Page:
Everything is Beautiful by Eleanor Ray is being compared to Gail Honeyman’s popular 2017 novel, Eleanor Oliphant is Completely Fine and I’d also suggest similarities to The Truth and Triumphs of Grace Atherton by Anstey Harris and The Cactus by Sarah Haywood.
The likeness—I suspect—is drawn because the lead character Amy is quirky. And rather prickly. She’s a hoarder and her life has become so focused on her accumulation of things that she’s retreated into herself and her home, and adept pushing people away.
Everything is Beautiful
by Eleanor Ray
Published by Hachette Australia
Source: Hachette Australia
Genres: General Fiction, Women's Fiction
When Amy Ashton's world came crashing down eleven years ago, she started a collection. Just a little collection, just a few keepsakes of happier times: some honeysuckle to remind herself of the boy she loved, a chipped china bird, an old terracotta pot .
Things that others might throw away, but to Amy, represent a life that could have been.
Now her house is overflowing with the objects she loves - soon there'll be no room for Amy at all. But when a family move in next door, a chance discovery unearths a mystery long buried, and Amy's carefully curated life begins to unravel. If she can find the courage to face her past, might the future she thought she'd lost still be hers for the taking?
Ray takes us back in time in fits and starts to give context to the Amy we meet in the present. She was an artist and had big dreams. But she fell in love with a wannabe musician and eventually gave up her dream to support him. I won’t give too much away but things end badly and Amy has her heart broken. And not just by her boyfriend.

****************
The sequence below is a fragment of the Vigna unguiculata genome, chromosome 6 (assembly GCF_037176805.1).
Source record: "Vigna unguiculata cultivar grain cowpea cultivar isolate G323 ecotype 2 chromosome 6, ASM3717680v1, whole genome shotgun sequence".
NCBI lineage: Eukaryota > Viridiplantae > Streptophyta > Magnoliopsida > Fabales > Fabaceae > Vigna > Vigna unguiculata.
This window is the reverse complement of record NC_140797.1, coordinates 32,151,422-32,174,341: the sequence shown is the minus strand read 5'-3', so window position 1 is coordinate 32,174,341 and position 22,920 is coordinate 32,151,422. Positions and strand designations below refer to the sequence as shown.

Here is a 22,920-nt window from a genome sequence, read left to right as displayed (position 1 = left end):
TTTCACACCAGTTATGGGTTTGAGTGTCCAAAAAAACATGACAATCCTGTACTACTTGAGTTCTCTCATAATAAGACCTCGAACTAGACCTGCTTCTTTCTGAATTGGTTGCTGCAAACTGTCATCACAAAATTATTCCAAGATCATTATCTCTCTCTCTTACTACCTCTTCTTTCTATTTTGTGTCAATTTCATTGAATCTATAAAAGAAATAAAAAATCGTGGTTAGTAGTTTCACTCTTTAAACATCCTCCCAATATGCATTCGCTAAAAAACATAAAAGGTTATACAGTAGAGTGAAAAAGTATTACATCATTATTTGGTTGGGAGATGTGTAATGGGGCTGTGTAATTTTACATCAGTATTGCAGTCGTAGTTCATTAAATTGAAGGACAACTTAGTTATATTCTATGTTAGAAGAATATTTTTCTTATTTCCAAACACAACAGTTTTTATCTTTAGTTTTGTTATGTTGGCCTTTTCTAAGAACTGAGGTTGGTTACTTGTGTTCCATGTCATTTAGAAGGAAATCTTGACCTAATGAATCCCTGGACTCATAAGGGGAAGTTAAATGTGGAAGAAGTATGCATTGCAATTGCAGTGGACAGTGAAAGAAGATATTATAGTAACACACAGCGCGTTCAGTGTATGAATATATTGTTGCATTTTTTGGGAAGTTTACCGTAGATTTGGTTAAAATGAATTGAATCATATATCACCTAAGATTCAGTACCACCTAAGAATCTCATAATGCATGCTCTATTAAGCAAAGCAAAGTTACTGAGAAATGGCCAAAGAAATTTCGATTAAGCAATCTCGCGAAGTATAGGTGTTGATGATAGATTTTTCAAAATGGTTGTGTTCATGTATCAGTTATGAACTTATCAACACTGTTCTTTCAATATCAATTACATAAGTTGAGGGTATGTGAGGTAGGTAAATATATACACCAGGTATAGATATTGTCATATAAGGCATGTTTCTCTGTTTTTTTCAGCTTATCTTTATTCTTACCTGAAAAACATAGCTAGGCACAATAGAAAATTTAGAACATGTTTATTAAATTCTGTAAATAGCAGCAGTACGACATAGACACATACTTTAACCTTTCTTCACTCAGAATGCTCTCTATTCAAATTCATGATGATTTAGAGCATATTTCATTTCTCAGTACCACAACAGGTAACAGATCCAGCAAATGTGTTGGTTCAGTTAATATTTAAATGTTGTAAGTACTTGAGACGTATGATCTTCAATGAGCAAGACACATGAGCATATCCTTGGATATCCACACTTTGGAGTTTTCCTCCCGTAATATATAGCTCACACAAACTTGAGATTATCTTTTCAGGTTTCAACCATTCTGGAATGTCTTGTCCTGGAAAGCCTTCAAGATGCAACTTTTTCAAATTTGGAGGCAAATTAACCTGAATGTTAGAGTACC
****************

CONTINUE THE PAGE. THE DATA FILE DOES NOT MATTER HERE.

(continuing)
Eleven years have passed since the events that sent Amy into the proverbial tailspin and Ray does a good job at explaining how her coping mechanisms – putting together a collection of treasures or keepsakes – became an obsession and resulted in the Amy we meet.
Like some of the other prickly and uncomfortable characters I mention (from similar novels) earlier, she’s not a bad person. And even though she’s determined to be mean to some of those around her, she isn’t. Ray creates a very real and engaging lead in Amy and I appreciated the humour and sympathy she’s able to engender.
In the present we meet Amy at home and Amy at work. The debilitating need to hold onto things she suffers at home isn’t an issue at work, though she keeps to herself and is somewhat rigid and obsessive. But she’s been with the company nearly two decades and respected. Her world there is interrupted however with a new arrival and potential romance.
And at home she has new neighbours. She’s got a difficult relationship with another neighbour who knows about Amy’s hoarding and I liked that Ray didn’t eke out the whole ‘people discovering her secrets’ scenario cos that would have felt predictable and has been done to death. Her new neighbours quickly learn about Amy’s habits and history and I welcomed the lack of explanations and secret-keeping.
I mentioned in a recent book review (Other People’s Houses by Kelli Hawkins) that I could sympathise with both the lead character who’s suffered trauma and those around them, and it’s the same here. I can understand her neighbour and others wanting to help Amy make changes to her life, but I could also understand the level of comfort and control (her hoarding and isolation) affords her and wondered if she doesn’t want to change, why should she?
In the midst of this upheaval Amy’s still wondering about the events of 11 years earlier and disappearance of the love of her life.
I wasn’t sure where Ray was going to go with this part of the storyline. There were a couple of options and I felt they’d either be obvious or anticlimactic. But she takes this somewhere I really didn’t expect. And in all honesty I’m not sure I liked it. I mean, you’d think some intrigue would pique my own but it came from left field so though not predictable, was a little… unsettling.
That being said, for me this was less about solving the old mystery and more about Amy – a character study of someone going through something they’re unable and unwilling to release – and I most certainly enjoyed that element.
Everything is Beautiful by Eleanor Ray was published in Australia by Hachette and is now available.
I received a copy of this book from the publisher for review purposes.